• Wesley removed his hat and sat on a bench.
  • "Katharine," he said solemnly, "nobody ever knows how to take you."
  • "Would it be asking too much to take me for having a few grains of plai_ommon sense?" she inquired. "You've known all this time that Comstock go_hat he deserved, when he undertook to sneak in an unused way across a swamp, with which he was none too familiar. Now I should have thought that you'_igure that knowing the same thing would be the best method to cure me o_ining for him, and slighting my child."
  • "Heaven only knows we have thought of that, and talked of it often, but w_ere both too big cowards. We didn't dare tell you."
  • "So you have gone on year after year, watching me show indifference to Elnora, and yet a little horse-sense would have pointed out to you that she was m_alvation. Why look at it! Not married quite a year. All his vows of love an_idelity made to me before the Almighty forgotten in a few months, and a danc_nd a Light Woman so alluring he had to lie and sneak for them. What kind of _rospect is that for a life? I know men and women. An honourable man is a_onourable man, and a liar is a liar; both are born and not made. One canno_hange to the other any more than that same old leopard can change its spots.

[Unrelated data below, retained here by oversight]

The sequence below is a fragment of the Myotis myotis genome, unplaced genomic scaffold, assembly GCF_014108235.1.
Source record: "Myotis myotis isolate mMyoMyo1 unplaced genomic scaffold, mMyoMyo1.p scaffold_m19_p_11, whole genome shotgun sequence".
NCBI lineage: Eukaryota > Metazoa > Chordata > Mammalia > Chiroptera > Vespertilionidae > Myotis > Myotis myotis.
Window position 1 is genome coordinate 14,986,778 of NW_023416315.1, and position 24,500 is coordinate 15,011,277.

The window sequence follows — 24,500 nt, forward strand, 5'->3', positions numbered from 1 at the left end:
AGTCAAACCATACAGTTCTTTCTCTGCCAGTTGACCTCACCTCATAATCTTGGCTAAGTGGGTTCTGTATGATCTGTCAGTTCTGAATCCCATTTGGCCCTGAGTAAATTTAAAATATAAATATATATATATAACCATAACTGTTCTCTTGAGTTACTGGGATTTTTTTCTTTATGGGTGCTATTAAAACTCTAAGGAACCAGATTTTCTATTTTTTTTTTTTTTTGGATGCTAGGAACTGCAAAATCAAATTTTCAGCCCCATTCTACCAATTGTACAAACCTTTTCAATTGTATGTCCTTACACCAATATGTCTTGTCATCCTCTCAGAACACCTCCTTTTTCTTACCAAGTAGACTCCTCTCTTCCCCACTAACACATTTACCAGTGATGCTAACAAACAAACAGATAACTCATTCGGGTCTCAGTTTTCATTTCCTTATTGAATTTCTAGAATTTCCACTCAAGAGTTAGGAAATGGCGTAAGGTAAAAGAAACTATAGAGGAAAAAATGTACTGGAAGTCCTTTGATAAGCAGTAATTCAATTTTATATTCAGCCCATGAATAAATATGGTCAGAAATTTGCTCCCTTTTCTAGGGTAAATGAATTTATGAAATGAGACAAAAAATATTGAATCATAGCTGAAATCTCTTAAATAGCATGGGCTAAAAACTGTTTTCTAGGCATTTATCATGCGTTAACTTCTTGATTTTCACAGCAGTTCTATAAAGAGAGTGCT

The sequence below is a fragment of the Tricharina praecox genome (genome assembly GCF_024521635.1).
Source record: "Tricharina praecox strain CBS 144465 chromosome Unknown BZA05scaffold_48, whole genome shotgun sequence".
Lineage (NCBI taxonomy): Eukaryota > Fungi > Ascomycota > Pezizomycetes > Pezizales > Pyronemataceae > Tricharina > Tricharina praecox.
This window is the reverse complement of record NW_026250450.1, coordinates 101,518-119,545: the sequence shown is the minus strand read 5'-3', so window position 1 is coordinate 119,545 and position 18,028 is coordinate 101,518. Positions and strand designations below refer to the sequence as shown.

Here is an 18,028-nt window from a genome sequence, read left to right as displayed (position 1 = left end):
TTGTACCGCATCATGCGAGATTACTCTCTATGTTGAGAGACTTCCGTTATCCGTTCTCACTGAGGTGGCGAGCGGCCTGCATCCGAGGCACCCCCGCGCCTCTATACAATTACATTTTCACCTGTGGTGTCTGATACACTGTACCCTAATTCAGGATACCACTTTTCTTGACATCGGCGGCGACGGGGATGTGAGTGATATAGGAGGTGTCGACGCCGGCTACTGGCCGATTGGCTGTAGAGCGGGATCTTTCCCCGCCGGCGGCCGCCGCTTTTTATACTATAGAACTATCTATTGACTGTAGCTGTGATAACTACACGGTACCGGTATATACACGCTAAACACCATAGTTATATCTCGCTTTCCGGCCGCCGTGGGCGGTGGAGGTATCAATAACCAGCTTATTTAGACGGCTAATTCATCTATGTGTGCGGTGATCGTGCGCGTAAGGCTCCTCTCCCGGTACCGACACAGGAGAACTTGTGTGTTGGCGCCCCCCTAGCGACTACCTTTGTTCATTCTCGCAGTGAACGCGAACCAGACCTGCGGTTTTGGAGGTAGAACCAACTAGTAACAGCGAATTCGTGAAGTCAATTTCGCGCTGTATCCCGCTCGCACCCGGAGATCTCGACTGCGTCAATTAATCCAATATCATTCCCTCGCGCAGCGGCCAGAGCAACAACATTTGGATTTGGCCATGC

• After a man tells a woman the first untruth of that sort, the others com_iling thick, fast, and mountain high. The desolation they bring in their wak_vershadows anything I have suffered completely. If he had lived six month_ore I should have known him for what he was born to be. It was in the bloo_f him. His father and grandfather before him were fiddling, dancing people; but I was certain of him. I thought we could leave Ohio and come out her_lone, and I could so love him and interest him in his work, that he would b_ man. Of all the fool, fruitless jobs, making anything of a creature tha_egins by deceiving her, is the foolest a sane woman ever undertook. I am mor_han sorry you and Margaret didn't see your way clear to tell me long ago. I'_ave found it out in a few more months if he had lived, and I wouldn't hav_orne it a day. The man who breaks his vows to me once, doesn't get the secon_hance. I give truth and honour. I have a right to ask it in return. I am gla_ understand at last. Now, if Elnora will forgive me, we will take a new star_nd see what we can make out of what is left of life. If she won't, then i_ill be my time to learn what suffering really means."
  • "But she will," said Wesley. "She must! She can't help it when things ar_xplained."
  • "I notice she isn't hurrying any about coming home. Do you know where she i_r what she is doing?"